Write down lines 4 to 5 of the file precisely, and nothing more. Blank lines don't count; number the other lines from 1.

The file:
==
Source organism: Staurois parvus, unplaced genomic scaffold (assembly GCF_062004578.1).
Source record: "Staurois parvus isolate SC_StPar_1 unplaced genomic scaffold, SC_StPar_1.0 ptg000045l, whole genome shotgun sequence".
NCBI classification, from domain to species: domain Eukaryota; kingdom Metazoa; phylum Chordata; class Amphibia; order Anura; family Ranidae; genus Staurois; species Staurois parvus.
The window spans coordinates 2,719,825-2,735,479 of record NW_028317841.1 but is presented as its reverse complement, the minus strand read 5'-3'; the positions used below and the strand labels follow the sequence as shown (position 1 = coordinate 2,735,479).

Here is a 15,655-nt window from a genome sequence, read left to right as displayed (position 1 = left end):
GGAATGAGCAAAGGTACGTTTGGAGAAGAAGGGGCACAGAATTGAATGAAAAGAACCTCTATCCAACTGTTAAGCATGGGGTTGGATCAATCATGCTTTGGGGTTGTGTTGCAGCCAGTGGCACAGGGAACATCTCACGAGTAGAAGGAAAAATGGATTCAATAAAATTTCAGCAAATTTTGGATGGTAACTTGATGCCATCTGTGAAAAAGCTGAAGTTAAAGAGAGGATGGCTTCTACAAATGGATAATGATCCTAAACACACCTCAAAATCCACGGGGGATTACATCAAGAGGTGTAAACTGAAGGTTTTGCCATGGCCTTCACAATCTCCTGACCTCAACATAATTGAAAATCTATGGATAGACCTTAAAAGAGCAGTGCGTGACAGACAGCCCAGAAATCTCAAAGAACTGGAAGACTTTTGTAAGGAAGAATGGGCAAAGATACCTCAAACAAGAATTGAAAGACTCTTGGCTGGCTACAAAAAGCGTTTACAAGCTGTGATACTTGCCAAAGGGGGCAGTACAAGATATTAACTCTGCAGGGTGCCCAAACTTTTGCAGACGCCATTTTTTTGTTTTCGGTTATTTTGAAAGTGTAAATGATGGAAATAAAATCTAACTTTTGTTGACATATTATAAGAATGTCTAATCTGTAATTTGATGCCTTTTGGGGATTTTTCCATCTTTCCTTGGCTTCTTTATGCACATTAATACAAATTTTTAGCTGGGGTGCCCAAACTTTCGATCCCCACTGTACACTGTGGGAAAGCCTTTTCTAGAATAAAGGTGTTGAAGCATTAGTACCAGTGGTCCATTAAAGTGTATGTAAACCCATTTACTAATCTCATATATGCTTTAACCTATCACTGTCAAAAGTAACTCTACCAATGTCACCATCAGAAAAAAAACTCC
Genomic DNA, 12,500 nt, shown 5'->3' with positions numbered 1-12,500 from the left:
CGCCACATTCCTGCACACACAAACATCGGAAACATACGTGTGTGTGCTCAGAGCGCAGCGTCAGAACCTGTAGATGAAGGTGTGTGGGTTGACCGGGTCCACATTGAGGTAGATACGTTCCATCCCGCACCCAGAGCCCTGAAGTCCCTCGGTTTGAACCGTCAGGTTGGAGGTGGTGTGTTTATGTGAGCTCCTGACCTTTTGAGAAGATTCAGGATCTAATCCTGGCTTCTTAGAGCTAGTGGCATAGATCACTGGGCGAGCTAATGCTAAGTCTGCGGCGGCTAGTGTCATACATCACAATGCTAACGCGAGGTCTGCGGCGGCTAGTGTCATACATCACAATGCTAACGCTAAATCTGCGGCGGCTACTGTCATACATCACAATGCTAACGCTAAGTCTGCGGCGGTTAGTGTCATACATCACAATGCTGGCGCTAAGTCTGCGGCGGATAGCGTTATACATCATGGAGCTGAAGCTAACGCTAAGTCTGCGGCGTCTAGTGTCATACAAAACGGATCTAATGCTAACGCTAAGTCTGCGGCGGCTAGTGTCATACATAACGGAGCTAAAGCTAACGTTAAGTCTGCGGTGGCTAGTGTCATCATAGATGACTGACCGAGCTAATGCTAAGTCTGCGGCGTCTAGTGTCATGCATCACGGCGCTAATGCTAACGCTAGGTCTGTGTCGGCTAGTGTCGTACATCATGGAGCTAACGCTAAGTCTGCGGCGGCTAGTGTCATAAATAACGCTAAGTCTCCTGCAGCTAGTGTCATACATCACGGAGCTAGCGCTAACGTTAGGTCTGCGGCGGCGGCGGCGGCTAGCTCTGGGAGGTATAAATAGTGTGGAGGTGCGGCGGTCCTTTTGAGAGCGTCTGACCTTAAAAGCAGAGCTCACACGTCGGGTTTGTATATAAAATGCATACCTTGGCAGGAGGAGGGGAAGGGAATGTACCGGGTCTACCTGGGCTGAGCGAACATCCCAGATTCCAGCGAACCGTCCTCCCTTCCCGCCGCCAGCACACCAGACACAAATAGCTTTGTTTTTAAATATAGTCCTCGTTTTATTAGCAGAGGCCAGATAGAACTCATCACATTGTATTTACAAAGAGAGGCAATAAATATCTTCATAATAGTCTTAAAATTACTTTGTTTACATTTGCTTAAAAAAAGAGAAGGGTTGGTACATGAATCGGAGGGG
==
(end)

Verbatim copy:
The window spans coordinates 2,719,825-2,735,479 of record NW_028317841.1 but is presented as its reverse complement, the minus strand read 5'-3'; the positions used below and the strand labels follow the sequence as shown (position 1 = coordinate 2,735,479).

Here is a 15,655-nt window from a genome sequence, read left to right as displayed (position 1 = left end):